Finally, the CFTC also provides Options data. The chart below further reveals the collapse in activity. After getting above a gross value of $26B, the market has fallen below $4.5B! The majority of this collapse has come from the Producer side, with gross longs falling to the lowest level since 2009 in May. Managed Money has also reduced their long positions, but now sits above Producer Long ($1.7B vs $1.45B).

Figure 7: Options Positions


The moves in silver are even more extreme than the moves in gold. Managed Money has absolutely hammered silver lower while Swap has been on the other side, building a long position over the last three months.

Figure 8: Net Notional Position

While Managed Money was responsible to some of the big move up in 2020, they have been the main culprit hammering prices for the last four months.

Figure 9: Managed Money Net Notional Position

The chart below shows the same relentless selling in silver as gold. 16 of the last 20 weeks have seen a decline in Managed Money net positions.

Figure 10: Net Change in Positioning

The table below shows a series of snapshots in time. This data does NOT include options or hedging positions. Important data points to note:

Net positioning as a percent of total open interest has also fallen off a cliff similar to gold. However, unlike gold, it’s possible that silver has found a bottom and turned up. Ironically, this is due to large net positioning on the short side from Managed Money.

Figure 11: Net Positioning

Historical Perspective

Looking over the full history of the COTs data by month produces the chart below. Unlike gold, the “Other” category has remained surprisingly stable over this time.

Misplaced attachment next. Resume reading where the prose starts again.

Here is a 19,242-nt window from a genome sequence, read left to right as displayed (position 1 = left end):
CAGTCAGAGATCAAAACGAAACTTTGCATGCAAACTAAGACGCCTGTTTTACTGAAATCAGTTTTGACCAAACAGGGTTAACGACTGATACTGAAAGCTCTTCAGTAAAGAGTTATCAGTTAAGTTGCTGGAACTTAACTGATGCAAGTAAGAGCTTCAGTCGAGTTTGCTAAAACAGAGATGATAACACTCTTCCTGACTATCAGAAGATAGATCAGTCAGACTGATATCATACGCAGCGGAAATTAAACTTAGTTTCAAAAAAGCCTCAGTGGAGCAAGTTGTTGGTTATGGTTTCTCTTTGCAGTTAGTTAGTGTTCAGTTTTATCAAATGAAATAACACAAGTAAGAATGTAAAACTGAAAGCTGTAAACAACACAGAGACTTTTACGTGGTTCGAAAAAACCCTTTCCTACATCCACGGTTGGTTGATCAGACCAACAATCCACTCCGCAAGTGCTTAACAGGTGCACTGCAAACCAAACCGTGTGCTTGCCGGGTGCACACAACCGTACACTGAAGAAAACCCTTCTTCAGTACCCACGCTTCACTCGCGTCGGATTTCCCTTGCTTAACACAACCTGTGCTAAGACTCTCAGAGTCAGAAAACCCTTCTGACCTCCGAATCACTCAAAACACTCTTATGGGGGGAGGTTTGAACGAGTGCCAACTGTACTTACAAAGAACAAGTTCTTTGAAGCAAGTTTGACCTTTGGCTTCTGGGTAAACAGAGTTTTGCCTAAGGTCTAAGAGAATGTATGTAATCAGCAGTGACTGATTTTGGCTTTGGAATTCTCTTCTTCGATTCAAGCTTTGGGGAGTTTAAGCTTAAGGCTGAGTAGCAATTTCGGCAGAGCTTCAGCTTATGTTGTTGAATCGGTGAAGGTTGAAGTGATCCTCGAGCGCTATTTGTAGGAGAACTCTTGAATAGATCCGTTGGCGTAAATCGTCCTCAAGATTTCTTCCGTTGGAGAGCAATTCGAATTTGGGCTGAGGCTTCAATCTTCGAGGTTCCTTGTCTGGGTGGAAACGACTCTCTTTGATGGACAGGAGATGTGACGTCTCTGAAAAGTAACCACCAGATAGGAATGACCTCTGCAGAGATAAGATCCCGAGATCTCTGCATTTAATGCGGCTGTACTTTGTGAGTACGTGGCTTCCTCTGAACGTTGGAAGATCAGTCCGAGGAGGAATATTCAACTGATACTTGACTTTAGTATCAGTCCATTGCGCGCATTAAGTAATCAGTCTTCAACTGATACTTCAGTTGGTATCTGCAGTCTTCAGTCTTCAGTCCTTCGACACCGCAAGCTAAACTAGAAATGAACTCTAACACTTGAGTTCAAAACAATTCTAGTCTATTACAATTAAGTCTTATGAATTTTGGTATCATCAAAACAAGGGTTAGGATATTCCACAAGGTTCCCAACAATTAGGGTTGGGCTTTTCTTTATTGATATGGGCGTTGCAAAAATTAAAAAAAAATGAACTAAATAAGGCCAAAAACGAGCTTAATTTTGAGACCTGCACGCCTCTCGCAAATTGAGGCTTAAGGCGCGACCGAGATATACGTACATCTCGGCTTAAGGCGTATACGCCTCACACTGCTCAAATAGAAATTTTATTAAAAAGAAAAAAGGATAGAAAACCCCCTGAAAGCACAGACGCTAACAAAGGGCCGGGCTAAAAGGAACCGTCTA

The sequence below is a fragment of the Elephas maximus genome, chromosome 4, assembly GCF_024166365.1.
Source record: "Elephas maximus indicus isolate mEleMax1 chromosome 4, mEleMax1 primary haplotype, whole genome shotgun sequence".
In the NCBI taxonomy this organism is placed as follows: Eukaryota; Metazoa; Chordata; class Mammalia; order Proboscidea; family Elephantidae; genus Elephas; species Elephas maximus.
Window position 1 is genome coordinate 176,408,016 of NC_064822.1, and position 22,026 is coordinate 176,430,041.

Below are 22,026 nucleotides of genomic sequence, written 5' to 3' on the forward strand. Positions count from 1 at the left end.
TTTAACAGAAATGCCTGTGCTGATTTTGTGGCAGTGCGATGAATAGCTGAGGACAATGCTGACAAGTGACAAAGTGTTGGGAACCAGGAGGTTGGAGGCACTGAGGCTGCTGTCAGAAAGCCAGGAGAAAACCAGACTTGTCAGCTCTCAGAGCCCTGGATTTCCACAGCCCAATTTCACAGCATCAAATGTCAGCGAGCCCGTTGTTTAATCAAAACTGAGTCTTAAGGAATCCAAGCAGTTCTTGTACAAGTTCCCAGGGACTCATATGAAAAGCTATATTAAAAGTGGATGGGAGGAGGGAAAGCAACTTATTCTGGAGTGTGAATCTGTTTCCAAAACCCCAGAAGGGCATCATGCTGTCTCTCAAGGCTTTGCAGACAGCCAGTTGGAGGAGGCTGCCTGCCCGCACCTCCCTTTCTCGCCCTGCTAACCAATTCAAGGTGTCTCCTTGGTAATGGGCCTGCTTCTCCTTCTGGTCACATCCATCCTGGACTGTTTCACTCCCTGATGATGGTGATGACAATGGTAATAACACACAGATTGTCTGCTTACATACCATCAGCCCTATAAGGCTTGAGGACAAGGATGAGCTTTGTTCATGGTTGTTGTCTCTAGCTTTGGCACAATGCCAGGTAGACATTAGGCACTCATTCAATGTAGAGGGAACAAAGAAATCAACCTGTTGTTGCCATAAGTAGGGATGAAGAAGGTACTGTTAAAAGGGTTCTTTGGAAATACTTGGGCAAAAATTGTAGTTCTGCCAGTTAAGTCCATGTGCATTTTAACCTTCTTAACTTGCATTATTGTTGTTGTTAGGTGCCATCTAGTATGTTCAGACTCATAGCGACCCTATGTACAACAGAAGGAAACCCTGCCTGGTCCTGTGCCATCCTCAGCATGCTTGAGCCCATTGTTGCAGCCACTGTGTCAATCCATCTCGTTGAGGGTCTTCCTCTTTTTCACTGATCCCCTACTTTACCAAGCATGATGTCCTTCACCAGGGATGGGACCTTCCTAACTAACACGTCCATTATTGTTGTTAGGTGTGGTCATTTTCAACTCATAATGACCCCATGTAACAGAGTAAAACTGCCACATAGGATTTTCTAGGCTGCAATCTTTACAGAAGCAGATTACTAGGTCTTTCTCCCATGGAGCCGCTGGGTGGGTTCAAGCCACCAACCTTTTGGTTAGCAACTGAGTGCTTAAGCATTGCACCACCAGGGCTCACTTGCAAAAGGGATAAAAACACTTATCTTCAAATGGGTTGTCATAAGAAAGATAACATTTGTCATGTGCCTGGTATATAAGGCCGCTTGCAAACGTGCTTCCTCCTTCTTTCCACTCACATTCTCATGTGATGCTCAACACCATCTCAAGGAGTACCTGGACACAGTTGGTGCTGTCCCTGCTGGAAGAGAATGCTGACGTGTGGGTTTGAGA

Ignoring the Covid sell-off, gross longs are now at their lowest level since Dec 2018.

Figure 12: Gross Open Interest

Looking at historical net positioning shows how far stretched managed money has become to the short side. Only in 2018-2019 has silver seen such a large net short position from Managed Money.

Figure 13: Net Notional Position

The Option market is significantly smaller than gold but has continued to get smaller. Gross positioning is below $250M after getting close to $1.4B in 2020.

Figure 14: Options Positions


“Oversold” is an understatement when looking at the most recent COTs report. Both metals have seen Managed Money reach extreme levels with massive selling over the last few weeks in the lead-up to the July FOMC meeting. This led to a relief rally in both metals from Wednesday to Friday.

The question now focused on the sustainability of this move. Was the recent rally due to profit taking, or has market sentiment flipped?

The Fed said they are far more focused on inflation than the broader economy. In the near-term, if inflation surprises to the upside, it would not be surprising to see the market continue to see speculative selling. Cooling inflation, would likely create a situation where Managed Money scrambles to get on the other side of the market, which could create a price surge.

Regardless, of the near-term inflation picture, the economy will continue to deteriorate. The Fed and White House have now bet everything on the strong labor market, which is really not that strong given sky-high inflation creating pay-cuts across the board. However, when the labor market really rolls over with job losses, expect the Fed to pivot. This is when hot inflation numbers will start driving prices higher, as Managed Money loses faith in the Feds inflation fight.

Data Source:

Data Updated: Every Friday at 3:30 PM as of Tuesday

Last Updated: Jul 26, 2022